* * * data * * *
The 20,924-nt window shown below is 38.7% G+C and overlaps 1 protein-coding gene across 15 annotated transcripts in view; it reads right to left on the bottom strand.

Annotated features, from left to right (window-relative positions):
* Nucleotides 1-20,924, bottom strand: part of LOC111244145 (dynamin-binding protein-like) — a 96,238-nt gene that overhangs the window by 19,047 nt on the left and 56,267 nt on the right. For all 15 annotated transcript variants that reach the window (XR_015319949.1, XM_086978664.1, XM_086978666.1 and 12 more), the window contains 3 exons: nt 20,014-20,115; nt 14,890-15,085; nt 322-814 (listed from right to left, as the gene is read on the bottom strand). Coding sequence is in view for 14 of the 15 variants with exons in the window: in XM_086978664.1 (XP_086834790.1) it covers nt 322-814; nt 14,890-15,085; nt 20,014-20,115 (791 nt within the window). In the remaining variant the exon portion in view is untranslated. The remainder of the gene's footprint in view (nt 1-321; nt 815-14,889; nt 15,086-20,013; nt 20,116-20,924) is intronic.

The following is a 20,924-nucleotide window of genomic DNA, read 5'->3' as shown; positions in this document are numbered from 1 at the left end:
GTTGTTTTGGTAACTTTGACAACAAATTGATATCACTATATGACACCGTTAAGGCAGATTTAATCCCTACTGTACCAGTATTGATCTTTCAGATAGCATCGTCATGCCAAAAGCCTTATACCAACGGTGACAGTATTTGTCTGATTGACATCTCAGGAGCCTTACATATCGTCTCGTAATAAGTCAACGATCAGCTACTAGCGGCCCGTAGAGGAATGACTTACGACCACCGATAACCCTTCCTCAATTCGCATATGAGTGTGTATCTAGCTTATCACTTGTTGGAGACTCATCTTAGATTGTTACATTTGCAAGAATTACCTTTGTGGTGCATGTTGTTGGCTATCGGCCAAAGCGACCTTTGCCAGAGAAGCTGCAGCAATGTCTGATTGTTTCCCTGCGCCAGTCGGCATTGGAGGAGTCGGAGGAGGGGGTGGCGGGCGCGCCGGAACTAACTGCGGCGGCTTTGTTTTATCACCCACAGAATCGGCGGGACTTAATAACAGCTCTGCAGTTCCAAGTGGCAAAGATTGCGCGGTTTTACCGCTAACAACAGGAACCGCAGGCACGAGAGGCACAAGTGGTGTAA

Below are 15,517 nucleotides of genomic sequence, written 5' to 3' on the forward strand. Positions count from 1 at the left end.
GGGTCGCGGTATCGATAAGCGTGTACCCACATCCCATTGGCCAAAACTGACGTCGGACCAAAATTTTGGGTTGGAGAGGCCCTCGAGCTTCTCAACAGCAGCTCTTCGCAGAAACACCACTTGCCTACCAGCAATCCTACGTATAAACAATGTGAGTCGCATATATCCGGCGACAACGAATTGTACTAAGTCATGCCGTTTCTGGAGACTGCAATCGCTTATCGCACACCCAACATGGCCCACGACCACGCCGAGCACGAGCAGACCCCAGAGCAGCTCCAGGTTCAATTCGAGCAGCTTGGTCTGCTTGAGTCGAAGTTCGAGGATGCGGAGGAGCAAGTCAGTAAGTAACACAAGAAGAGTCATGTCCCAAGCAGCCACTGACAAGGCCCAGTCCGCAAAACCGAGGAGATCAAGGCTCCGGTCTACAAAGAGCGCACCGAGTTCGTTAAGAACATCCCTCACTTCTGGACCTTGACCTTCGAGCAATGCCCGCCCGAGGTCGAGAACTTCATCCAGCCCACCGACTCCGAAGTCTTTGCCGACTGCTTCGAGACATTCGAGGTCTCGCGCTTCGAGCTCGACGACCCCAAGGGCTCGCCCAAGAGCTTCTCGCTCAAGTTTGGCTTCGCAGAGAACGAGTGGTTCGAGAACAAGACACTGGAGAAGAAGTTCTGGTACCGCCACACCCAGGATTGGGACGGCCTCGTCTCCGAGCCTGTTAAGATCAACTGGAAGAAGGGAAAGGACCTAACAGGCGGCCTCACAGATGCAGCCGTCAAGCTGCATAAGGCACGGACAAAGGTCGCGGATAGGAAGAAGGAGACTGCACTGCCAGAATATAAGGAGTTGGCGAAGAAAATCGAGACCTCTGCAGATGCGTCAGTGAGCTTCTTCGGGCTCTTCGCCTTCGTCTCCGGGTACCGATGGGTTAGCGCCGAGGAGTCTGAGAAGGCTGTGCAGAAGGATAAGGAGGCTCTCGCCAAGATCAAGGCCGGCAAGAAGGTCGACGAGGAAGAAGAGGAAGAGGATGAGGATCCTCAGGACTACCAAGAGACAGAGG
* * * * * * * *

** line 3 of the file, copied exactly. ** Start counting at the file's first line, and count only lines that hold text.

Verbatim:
* Nucleotides 1-20,924, bottom strand: part of LOC111244145 (dynamin-binding protein-like) — a 96,238-nt gene that overhangs the window by 19,047 nt on the left and 56,267 nt on the right. For all 15 annotated transcript variants that reach the window (XR_015319949.1, XM_086978664.1, XM_086978666.1 and 12 more), the window contains 3 exons: nt 20,014-20,115; nt 14,890-15,085; nt 322-814 (listed from right to left, as the gene is read on the bottom strand). Coding sequence is in view for 14 of the 15 variants with exons in the window: in XM_086978664.1 (XP_086834790.1) it covers nt 322-814; nt 14,890-15,085; nt 20,014-20,115 (791 nt within the window). In the remaining variant the exon portion in view is untranslated. The remainder of the gene's footprint in view (nt 1-321; nt 815-14,889; nt 15,086-20,013; nt 20,116-20,924) is intronic.